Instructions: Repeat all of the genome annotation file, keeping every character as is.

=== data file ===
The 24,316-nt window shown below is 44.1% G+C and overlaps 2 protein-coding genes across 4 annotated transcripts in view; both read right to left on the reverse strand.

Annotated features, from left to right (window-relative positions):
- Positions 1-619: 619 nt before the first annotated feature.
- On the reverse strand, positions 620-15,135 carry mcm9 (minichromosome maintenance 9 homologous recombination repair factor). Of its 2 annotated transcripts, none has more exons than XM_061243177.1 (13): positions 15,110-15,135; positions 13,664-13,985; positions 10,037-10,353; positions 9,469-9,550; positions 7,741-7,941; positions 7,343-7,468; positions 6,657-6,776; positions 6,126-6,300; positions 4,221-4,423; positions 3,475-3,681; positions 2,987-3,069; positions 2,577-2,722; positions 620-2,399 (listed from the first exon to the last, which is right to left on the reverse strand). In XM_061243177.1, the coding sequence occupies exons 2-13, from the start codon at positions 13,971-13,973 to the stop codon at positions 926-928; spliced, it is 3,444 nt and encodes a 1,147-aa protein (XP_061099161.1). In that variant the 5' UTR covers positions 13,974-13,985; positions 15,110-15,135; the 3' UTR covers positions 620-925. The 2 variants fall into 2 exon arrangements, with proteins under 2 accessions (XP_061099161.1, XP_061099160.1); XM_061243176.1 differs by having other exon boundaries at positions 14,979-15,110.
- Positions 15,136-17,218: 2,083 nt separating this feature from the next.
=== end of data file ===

The 24,316-nt window shown below is 44.1% G+C and overlaps 2 protein-coding genes across 4 annotated transcripts in view; both read right to left on the reverse strand.

Annotated features, from left to right (window-relative positions):
- Positions 1-619: 619 nt before the first annotated feature.
- On the reverse strand, positions 620-15,135 carry mcm9 (minichromosome maintenance 9 homologous recombination repair factor). Of its 2 annotated transcripts, none has more exons than XM_061243177.1 (13): positions 15,110-15,135; positions 13,664-13,985; positions 10,037-10,353; positions 9,469-9,550; positions 7,741-7,941; positions 7,343-7,468; positions 6,657-6,776; positions 6,126-6,300; positions 4,221-4,423; positions 3,475-3,681; positions 2,987-3,069; positions 2,577-2,722; positions 620-2,399 (listed from the first exon to the last, which is right to left on the reverse strand). In XM_061243177.1, the coding sequence occupies exons 2-13, from the start codon at positions 13,971-13,973 to the stop codon at positions 926-928; spliced, it is 3,444 nt and encodes a 1,147-aa protein (XP_061099161.1). In that variant the 5' UTR covers positions 13,974-13,985; positions 15,110-15,135; the 3' UTR covers positions 620-925. The 2 variants fall into 2 exon arrangements, with proteins under 2 accessions (XP_061099161.1, XP_061099160.1); XM_061243176.1 differs by having other exon boundaries at positions 14,979-15,110.
- Positions 15,136-17,218: 2,083 nt separating this feature from the next.